Josh Duncan profile
RCSI: 108 (2004)
Height: 6'9" (206 cm)
Weight: 230 lbs (104 kg)
Position: PF
High School: Archbishop Moeller High School (Ohio)
Hometown: Cincinnati, OH
College: Xavier
Current Team: Ryukyu Golden Kings
Win - Loss: 46 - 23


NBA Pre-Draft Camp, Day Three

Jonathan Givony
Jonathan Givony
May 30, 2008, 08:35 am
The second game turned into an up-tempo blast in your face high-scoring affair, finishing up 101-93 in favor of team 5. For the winners, Josh Duncan continued the trend of Portsmouth Invitational Tournament standouts who were able to translate their excellent performance from the all-senior pre-draft camp in April to this setting as well—scoring 20 points (5-8 FG, 9-10 FT) and pulling down 6 rebounds. Duncan knocked down a number of open shots from the perimeter, scored a bit in the post off good feeds from his guards Ramel Bradley and Jeremy Pargo, made some nice passes himself, and was extremely aggressive getting to the free throw line. His lack of athleticism was evident at times, particularly with his attempts to face-up and put the ball on the floor, and he struggled staying in front of quicker forwards defensively. He is a very good basketball player, though, there is no question about that.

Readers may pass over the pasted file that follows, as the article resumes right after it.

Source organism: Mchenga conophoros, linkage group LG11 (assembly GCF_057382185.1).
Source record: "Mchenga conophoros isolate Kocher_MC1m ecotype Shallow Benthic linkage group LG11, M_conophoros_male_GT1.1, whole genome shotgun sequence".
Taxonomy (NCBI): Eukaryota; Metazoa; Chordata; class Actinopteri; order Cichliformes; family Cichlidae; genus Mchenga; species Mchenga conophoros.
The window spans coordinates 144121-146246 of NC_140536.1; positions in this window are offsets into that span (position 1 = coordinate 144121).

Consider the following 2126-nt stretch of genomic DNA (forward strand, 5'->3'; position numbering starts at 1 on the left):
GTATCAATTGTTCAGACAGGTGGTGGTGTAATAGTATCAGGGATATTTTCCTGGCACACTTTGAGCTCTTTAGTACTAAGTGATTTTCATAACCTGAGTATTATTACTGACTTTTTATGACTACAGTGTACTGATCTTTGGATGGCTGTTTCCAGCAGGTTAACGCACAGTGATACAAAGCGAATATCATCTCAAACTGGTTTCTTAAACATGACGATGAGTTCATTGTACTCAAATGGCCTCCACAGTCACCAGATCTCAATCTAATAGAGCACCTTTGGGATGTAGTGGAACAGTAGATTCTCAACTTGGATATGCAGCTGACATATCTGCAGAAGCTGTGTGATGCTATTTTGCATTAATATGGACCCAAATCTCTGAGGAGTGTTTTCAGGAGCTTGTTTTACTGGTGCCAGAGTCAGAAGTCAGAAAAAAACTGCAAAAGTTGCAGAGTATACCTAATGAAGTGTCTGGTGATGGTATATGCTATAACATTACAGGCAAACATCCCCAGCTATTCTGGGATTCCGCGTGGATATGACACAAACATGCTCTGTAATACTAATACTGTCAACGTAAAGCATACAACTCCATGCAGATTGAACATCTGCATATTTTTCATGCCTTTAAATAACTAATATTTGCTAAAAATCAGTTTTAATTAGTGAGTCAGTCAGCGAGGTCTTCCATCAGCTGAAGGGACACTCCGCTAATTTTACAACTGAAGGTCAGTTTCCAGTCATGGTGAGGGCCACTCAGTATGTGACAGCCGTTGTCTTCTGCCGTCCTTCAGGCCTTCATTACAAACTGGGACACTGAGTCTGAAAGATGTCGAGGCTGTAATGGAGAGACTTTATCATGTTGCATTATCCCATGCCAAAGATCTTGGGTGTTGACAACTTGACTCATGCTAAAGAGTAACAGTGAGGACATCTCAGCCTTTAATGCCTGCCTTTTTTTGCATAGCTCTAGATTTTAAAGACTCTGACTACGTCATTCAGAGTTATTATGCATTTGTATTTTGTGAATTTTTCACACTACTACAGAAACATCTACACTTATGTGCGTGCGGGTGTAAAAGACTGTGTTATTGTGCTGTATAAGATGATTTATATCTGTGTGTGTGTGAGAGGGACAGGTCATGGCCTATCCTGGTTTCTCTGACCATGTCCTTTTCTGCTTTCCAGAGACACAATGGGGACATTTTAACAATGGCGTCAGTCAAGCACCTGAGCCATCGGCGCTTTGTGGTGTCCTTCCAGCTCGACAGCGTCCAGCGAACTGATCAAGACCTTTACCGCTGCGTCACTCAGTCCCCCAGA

All-Portsmouth Invitational Tournament, Second-Team

Jonathan Givony
Jonathan Givony
Joseph Treutlein
Joseph Treutlein
Joey Whelan
Joey Whelan
Apr 16, 2008, 03:57 am
We last wrote about Josh Duncan just a couple of weeks ago shortly after he had helped spark Xavier to an Elite Eight run in the NCAA Tournament. The power forward received praise for his ever increasing versatility and aggressiveness on the offensive end of the ball. While it is rare to see any player make major strides in just a few weeks time we did notice some slight improvements in certain aspects of his game, while he also reverted back to some habits that he was showing prior to his impressive stretch in the NCAA Tournament.